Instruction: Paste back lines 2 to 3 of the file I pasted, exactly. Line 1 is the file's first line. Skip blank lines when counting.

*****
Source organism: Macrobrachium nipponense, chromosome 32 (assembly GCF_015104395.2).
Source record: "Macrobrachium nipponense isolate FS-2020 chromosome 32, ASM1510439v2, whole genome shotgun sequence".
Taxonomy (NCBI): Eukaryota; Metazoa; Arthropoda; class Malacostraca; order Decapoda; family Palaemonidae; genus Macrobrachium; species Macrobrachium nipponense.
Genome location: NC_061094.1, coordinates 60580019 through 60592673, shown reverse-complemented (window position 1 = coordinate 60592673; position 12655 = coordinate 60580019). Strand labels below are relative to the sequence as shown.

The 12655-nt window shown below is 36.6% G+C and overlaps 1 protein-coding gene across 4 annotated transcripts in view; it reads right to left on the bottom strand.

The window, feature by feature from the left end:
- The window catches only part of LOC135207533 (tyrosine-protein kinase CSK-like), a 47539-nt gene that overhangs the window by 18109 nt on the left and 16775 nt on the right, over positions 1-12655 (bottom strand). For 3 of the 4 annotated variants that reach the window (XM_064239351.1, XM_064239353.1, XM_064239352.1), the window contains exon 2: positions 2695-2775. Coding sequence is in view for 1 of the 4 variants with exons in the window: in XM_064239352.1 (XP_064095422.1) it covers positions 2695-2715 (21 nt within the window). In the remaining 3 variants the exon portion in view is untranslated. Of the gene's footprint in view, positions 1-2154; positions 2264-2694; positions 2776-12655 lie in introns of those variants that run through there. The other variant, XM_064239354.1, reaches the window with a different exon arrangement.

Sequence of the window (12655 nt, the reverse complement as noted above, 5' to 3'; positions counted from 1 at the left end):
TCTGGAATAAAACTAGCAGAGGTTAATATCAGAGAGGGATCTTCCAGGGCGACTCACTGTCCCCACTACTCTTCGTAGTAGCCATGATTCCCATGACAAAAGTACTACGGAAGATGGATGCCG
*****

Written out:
Source record: "Macrobrachium nipponense isolate FS-2020 chromosome 32, ASM1510439v2, whole genome shotgun sequence".
Taxonomy (NCBI): Eukaryota; Metazoa; Arthropoda; class Malacostraca; order Decapoda; family Palaemonidae; genus Macrobrachium; species Macrobrachium nipponense.